Drinking Hand Sanitizer and Wearing Glasses Instead of Contacts
The war against COVID-19 rages on, but it may be peaking soon. Though this is difficult to imagine with over 400,000 confirmed coronavirus cases over 14,000 deaths in the United States. April 7, 2020 brought a record number, 1,858, of nationally reported deaths due to the virus. And, unfortunately, the forecasting models indicate that the worst is yet to come. Experts predict we’ll hit the highest number of deaths in a single day over Easter weekend. But, don’t despair – there is some good news on the horizon. In New York, fewer patients are being hospitalized, needing ventilators, and the number of cases has slowed down. The forecasting models also predict fewer deaths overall. While initially estimated at around 82,000, the new estimate is a little more than 60,000 deaths. This means our preventative measures are working – so please keep up the good work!
Don’t Drink Hand Sanitizer!
This has been very concerning to me. The Michigan Poison Center reports receiving calls about some folks consuming hand sanitizer or rubbing alcohol. Both products do contain alcohol, but it’s not the kind you can drink. These items are poisonous if ingested and can land you in the hospital. Besides drinking hand sanitizer, some folks are using dangerous substitutes. These include:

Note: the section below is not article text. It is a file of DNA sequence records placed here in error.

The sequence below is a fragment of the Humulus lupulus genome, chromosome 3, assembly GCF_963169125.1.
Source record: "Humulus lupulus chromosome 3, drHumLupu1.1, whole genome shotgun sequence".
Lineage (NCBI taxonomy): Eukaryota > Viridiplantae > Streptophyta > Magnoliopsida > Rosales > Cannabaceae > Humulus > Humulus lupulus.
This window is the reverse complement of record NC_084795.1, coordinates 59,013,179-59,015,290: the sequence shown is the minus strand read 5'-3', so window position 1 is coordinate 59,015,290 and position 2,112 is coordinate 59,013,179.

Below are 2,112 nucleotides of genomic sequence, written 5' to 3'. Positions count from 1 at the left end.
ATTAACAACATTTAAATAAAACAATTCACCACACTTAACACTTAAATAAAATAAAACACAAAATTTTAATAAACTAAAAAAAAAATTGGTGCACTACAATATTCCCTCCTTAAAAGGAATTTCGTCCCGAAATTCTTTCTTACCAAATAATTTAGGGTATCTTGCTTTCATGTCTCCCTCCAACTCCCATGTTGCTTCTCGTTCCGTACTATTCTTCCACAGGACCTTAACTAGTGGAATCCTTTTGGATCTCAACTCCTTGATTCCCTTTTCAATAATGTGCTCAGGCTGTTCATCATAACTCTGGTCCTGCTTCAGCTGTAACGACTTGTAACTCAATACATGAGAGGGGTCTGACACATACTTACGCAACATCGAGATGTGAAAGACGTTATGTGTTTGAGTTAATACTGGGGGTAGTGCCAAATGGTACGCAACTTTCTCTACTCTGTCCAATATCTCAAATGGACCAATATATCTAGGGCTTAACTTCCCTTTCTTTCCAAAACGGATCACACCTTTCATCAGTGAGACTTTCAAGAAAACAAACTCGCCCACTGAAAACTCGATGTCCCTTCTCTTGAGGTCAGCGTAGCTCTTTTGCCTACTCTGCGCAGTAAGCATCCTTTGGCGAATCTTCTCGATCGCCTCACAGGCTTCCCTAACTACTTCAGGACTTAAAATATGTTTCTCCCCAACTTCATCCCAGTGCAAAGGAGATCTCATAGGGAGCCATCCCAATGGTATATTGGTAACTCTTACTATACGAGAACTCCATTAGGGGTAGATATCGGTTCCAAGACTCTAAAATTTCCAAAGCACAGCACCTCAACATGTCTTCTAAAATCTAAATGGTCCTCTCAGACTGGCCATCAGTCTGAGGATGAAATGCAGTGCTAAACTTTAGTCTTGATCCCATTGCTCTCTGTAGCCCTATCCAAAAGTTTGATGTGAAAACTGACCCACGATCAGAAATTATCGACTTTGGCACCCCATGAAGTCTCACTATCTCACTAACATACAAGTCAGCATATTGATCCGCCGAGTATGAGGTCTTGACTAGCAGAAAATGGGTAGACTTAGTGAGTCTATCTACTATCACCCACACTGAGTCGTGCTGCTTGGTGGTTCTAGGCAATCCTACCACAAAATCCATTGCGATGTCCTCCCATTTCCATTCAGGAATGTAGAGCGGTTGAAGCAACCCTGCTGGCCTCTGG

- Chafing Fuel
- Lighter Fluid
- Paint Thinner
- Windshield Washer Fluid
I’ve even seen reports of people drinking antifreeze, which is extremely dangerous. Please do not misuse these products in these ways. Do not consume them or use them on your hands. They can cause serious burns to your mouth, throat, stomach, eyes, and skin. The best way to sanitize your hands is still just regular soap and water.
If you do wish to make your own hand sanitizer my recommendation is this:
- ⅔ cup rubbing alcohol or ethanol
- ⅓ cup aloe vera
- 1-3 drops of essential oil for fragrance (optional)
Glasses or Contact Lenses?
While the pandemic continues, The American Academy of Ophthalmology recommends wearing glasses instead of contact lenses. This is for two reasons. The first is that you are less likely to touch or rub your eyes while wearing glasses. It may even help serve as a reminder to avoid touching your eyes and face. And second, the glasses can actually act as a tiny shield to help protect your eyes from respiratory droplets containing the coronavirus. But, if you do need to wear contact lenses, make sure to wash your hands with soap and water for 20 seconds before putting your lenses in or taking them out.